Thinking of giving Western riding a try? Western rider David Deptford explains what you need to know.
There are many benefits to riding Western, and here are just a few.
First, if someone's learning to ride, they'll be able to find their balance faster if they ride Western.
This is because you ride with a more independent seat and use less contact down the reins compared to other disciplines.
The horses used in Western are also calm and relaxed, which helps the learning process.
If you're trying out Western alongside another discipline, you'll find the benefits overlap into each.
For example, lateral work is important in Western so your horse learns to move backwards, sideways and forwards, which improves their strength.
If you fancy trying out a Western exercise on your horse, a good one to do is side pass. To do this to the left, follow these steps:
Step 1 - transfer your weight to your right side and sit on your right seat bone.
Step 2 - put your right leg behind the girth.
Step 3 - take your left leg off your horse's side so there's no pressure there.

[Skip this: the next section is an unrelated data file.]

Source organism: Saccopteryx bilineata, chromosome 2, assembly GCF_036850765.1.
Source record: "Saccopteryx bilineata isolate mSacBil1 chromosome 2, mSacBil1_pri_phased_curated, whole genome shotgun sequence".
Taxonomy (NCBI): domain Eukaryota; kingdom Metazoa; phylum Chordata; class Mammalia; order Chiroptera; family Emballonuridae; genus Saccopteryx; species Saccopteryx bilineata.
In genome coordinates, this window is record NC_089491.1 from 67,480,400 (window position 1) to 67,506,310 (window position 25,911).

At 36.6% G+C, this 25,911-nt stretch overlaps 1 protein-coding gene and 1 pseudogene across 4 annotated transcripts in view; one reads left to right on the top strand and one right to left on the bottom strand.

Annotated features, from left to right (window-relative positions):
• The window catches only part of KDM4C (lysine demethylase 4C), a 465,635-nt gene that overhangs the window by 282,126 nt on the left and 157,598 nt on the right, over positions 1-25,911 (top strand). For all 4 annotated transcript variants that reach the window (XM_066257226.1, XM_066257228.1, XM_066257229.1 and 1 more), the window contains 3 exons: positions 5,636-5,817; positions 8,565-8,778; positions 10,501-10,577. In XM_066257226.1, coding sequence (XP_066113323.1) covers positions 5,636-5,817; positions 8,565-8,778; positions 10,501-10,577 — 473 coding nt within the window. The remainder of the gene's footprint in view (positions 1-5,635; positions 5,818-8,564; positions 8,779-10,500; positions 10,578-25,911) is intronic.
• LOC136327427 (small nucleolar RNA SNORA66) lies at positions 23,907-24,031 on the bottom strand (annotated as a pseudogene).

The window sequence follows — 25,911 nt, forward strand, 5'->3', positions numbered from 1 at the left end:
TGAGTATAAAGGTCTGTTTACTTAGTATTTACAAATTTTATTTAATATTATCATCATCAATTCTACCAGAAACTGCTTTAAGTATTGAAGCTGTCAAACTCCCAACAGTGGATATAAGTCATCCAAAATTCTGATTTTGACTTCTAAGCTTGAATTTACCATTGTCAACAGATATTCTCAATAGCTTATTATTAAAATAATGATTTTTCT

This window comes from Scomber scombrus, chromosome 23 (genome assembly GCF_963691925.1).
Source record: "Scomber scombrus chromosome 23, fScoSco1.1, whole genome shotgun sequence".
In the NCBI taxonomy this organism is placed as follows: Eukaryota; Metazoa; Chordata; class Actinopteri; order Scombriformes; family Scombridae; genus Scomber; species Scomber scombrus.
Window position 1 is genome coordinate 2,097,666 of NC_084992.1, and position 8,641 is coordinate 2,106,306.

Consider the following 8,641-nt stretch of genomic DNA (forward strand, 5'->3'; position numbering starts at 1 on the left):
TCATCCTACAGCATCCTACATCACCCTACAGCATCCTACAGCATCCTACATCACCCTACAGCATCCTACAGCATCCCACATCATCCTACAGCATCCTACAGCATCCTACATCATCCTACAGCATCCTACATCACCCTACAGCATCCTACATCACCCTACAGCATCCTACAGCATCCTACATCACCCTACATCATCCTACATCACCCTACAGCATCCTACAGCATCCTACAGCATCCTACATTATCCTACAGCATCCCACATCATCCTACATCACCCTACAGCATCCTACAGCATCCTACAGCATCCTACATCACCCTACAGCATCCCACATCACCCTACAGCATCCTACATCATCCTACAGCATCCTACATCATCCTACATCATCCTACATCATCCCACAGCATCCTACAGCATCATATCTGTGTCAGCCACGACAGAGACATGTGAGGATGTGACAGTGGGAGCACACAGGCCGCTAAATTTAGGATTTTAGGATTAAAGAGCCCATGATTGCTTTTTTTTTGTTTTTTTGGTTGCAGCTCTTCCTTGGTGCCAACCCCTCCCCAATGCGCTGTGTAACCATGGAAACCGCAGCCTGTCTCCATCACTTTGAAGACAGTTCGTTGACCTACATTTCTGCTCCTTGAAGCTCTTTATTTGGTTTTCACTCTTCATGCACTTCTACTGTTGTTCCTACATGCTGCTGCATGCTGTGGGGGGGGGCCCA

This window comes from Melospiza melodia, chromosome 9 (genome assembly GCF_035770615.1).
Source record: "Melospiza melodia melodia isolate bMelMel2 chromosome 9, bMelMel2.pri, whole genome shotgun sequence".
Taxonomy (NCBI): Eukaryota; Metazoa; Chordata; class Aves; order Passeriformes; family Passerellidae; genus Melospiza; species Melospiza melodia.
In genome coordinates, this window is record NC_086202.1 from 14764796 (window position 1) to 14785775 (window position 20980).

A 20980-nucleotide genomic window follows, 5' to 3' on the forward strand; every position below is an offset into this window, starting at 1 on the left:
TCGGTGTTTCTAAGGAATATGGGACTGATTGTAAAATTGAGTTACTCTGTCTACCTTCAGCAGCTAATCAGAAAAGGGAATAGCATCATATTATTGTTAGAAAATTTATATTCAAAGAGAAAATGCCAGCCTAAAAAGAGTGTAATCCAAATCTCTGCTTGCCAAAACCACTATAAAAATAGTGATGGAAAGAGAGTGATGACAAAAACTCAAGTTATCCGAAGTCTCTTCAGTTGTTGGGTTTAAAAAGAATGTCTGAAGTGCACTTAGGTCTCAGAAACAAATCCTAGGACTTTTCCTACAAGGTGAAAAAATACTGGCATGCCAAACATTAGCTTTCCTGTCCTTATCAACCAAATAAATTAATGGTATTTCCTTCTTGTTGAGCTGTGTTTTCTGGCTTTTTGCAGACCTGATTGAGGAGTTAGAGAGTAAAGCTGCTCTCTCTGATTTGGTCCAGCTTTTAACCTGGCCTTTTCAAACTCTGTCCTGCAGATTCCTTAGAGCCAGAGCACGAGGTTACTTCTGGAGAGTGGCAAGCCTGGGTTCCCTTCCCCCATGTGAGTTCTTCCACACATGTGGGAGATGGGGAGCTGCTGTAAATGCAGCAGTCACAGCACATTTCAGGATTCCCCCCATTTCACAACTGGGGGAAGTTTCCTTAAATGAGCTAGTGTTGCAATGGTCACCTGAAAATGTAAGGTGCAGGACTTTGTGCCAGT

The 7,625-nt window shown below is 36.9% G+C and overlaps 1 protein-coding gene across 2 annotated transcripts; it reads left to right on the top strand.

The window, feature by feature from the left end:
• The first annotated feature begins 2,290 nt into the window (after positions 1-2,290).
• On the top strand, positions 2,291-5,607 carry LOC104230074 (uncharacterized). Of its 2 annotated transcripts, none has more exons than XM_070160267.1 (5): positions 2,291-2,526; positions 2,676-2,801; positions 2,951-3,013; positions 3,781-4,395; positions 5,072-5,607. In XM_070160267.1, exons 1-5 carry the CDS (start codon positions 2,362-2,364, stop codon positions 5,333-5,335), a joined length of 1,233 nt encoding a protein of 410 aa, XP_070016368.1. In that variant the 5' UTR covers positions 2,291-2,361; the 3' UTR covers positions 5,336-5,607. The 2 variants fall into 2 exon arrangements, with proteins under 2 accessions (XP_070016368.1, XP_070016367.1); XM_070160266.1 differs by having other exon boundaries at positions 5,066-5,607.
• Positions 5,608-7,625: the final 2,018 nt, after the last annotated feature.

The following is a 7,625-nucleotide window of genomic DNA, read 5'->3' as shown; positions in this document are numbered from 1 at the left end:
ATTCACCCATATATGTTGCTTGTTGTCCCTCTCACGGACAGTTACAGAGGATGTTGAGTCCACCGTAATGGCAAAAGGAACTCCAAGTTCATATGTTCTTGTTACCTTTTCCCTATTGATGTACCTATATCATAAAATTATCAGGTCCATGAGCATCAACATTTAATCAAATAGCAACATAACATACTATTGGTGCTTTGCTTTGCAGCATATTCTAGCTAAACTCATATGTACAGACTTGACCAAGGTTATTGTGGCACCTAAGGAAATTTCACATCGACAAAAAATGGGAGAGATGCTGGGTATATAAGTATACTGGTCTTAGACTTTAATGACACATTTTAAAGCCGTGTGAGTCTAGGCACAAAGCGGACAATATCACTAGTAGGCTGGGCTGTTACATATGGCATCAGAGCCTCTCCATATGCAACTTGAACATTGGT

Step 4 - hold a neutral contact down your reins to stop your horse moving forwards.
Step 5 - apply a small amount of pressure with your right leg and push your horse sideways.
Step 6 - when asking him to stop, just take the pressure off your right leg.
Start by teaching your horse to do just one step first, then move on to asking for two and eventually more.
Once you've got the basics right, you can progress to doing this over a pole and side passing your horse across the length of it.
Where can I learn Western riding?
There are a range of different centres around the country that offer Western training and competitions.
You'll be able to find licensed establishments online. My yard in Cambridgeshire offers horses that you can try Western on, so you don't even need to own a horse.
If you'd like to give it a go, visit the website at sovereignquarterhorses.com